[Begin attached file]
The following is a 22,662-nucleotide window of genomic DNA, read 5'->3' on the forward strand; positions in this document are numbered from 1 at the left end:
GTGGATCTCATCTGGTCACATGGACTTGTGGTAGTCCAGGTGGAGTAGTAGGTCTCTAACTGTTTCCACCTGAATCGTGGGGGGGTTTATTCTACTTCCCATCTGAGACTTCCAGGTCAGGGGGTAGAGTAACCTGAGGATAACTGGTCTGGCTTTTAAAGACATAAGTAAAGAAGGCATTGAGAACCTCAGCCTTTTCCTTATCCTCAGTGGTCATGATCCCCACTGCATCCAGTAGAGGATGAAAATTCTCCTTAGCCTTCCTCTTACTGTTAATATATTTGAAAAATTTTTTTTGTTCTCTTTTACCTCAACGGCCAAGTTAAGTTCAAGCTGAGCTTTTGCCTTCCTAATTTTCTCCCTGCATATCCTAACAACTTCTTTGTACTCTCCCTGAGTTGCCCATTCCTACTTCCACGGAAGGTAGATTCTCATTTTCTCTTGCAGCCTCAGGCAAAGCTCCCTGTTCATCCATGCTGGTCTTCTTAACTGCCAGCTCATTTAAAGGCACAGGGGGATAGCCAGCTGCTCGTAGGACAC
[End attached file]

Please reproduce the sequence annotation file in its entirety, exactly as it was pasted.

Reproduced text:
The following is a 22,662-nucleotide window of genomic DNA, read 5'->3' on the forward strand; positions in this document are numbered from 1 at the left end:
GTGGATCTCATCTGGTCACATGGACTTGTGGTAGTCCAGGTGGAGTAGTAGGTCTCTAACTGTTTCCACCTGAATCGTGGGGGGGTTTATTCTACTTCCCATCTGAGACTTCCAGGTCAGGGGGTAGAGTAACCTGAGGATAACTGGTCTGGCTTTTAAAGACATAAGTAAAGAAGGCATTGAGAACCTCAGCCTTTTCCTTATCCTCAGTGGTCATGATCCCCACTGCATCCAGTAGAGGATGAAAATTCTCCTTAGCCTTCCTCTTACTGTTAATATATTTGAAAAATTTTTTTTGTTCTCTTTTACCTCAACGGCCAAGTTAAGTTCAAGCTGAGCTTTTGCCTTCCTAATTTTCTCCCTGCATATCCTAACAACTTCTTTGTACTCTCCCTGAGTTGCCCATTCCTACTTCCACGGAAGGTAGATTCTCATTTTCTCTTGCAGCCTCAGGCAAAGCTCCCTGTTCATCCATGCTGGTCTTCTTAACTGCCAGCTCATTTAAAGGCACAGGGGGATAGCCAGCTGCTCGTAGGACAC